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Illustration on Gina Haspel's role in damaging the CIA by Alexander Hunter/The Washington Times

Fixing a weakened espionage brand

A group of former senior intelligence officials recently published a letter supporting Deputy CIA Director Gina Haspel as the nominee to be the next CIA director.

President Donald Trump speaks at the Generation Next Summit in the South Court Auditorium on the White House complex, Thursday, March 22, 2018, in Washington. (AP Photo/Evan Vucci)

How immigration affects environmental policy

No one would mistake President Trump for an environmentalist. Yet his immigration policies could inadvertently safeguard the environment far better than any proposal from Greenpeace or the Sierra Club.

Illustration on the dangers of abolishing the Second Amendment by Alexander Hunter/The Washington Times

The Second Amendment is here to stay

In a recent New York Times commentary, former U.S. Supreme Court Associate Justice John Paul Stevens argued that the Second Amendment to the U.S. Constitution — the one that acknowledges the “right to keep and bear arms” — is a “relic of the 18th century.” Justice Stevens wants “a constitutional amendment to get rid of the Second Amendment” as a simple way to fight the National Rifle Association, which blocks gun-control legislation.

In this April 21, 2018, file photo, people watch a TV screen showing an image of North Korean leader Kim Jong-un during a news program at the Seoul Railway Station in Seoul, South Korea. The signs read: "North Korea says it has suspended nuclear tests." (AP Photo/Ahn Young-joon, File)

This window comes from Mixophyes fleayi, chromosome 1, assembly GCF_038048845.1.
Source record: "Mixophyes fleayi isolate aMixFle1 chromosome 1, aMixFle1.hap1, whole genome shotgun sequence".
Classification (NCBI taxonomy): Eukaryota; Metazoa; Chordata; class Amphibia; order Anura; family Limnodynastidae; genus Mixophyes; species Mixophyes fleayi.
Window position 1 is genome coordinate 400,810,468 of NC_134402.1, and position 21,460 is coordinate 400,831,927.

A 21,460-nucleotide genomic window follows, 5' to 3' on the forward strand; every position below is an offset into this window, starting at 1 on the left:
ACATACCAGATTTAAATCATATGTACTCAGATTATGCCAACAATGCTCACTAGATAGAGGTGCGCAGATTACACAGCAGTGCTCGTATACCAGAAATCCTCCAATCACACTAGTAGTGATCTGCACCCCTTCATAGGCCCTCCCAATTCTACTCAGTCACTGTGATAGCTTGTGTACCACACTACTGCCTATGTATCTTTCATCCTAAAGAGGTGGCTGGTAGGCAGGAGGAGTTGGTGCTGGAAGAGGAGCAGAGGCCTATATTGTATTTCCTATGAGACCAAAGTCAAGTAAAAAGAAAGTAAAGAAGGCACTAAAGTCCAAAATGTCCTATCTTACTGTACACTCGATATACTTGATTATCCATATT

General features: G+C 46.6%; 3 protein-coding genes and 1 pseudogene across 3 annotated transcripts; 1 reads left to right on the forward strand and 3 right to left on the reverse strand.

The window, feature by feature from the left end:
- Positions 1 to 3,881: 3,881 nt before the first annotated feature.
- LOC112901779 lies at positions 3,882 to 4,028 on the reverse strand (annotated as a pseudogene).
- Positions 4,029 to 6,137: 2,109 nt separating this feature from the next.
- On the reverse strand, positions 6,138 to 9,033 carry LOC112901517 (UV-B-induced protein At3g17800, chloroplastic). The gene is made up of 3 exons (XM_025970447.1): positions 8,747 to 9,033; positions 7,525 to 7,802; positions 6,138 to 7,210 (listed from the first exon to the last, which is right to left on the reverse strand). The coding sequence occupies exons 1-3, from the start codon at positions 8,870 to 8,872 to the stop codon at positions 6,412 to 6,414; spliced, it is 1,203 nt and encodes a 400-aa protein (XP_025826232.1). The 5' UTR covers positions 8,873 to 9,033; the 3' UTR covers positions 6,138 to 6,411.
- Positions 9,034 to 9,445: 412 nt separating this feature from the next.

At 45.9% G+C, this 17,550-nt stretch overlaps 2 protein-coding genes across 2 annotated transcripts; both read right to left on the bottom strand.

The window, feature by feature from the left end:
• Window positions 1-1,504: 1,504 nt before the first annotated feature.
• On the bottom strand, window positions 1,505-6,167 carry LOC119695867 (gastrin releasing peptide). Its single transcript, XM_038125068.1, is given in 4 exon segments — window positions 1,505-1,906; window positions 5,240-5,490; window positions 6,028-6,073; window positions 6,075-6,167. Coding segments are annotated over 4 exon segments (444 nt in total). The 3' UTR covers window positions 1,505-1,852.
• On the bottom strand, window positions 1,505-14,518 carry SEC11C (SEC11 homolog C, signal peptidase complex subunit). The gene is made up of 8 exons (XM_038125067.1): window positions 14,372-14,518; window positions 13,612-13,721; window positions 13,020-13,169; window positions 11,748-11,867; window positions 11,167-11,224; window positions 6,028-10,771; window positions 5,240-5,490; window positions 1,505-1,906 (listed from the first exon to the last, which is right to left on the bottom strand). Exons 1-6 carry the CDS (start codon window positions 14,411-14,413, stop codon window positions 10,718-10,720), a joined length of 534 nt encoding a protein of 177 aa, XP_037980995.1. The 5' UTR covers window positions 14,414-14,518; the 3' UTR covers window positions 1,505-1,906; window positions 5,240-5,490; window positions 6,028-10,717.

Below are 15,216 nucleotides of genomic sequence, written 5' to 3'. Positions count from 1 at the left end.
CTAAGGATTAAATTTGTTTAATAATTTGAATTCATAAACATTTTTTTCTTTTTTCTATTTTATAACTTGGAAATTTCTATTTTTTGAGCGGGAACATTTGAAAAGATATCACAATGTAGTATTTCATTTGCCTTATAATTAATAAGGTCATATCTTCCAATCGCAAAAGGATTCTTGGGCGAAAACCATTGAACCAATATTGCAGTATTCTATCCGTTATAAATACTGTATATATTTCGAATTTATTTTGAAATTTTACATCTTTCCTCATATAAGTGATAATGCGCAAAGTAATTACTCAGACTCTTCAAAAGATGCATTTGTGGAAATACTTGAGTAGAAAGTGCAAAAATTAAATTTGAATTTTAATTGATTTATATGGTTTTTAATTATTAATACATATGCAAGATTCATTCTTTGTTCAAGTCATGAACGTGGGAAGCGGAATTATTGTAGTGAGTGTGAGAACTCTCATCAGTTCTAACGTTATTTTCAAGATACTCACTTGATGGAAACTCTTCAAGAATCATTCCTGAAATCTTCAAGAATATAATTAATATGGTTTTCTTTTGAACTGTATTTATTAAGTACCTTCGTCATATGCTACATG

A summit imperiled by Rocket Man’s travel tribulations

- The Washington Times

“Just getting there, as Cunard once boasted of transatlantic crossings by ship, “is half the fun.” The Atlantic is still there, but ocean liners are not, and almost the only way to cross the ocean sea now is by air. That’s no fun at all. Dining aboard an ocean liner has been replaced by dining aloft, and you’re lucky to get a pretzel or a stale cracker.

Illustration on the Syrian situation by Linas Garsys/The Washington Times

What’s next in Syria

Western civilization — in the guise of its three leading powers — struck back at international lawlessness when they hit Syrian chemical sites on April 13. It remains to be seen whether the strike had the desired effect of deterring the Syrian leadership from the further use of such weapons. If it does, President Trump’s claim of “mission accomplished” will be justified. That brings up the key question of “what next?” if chemical weapons use continues.

Related Articles

FDR underused quotas

An official of the U.S. Holocaust Memorial Museum claims that "deep anti-Semitism" among the American public in the 1930s was to blame for the fact that America's immigration quotas were never filled, even as hundreds of thousands of Jewish refugees were fleeing Nazi Germany ("U.S. Holocaust Memorial Museum opens exhibition on American response to Nazism," Web, April 22).

Tillman death still in vain

Last weekend marked the 14th anniversary of the friendly fire killing of Cpl. Pat Tillman, a football hero and man of honor who gave up millions of dollars in potential earnings to serve his country.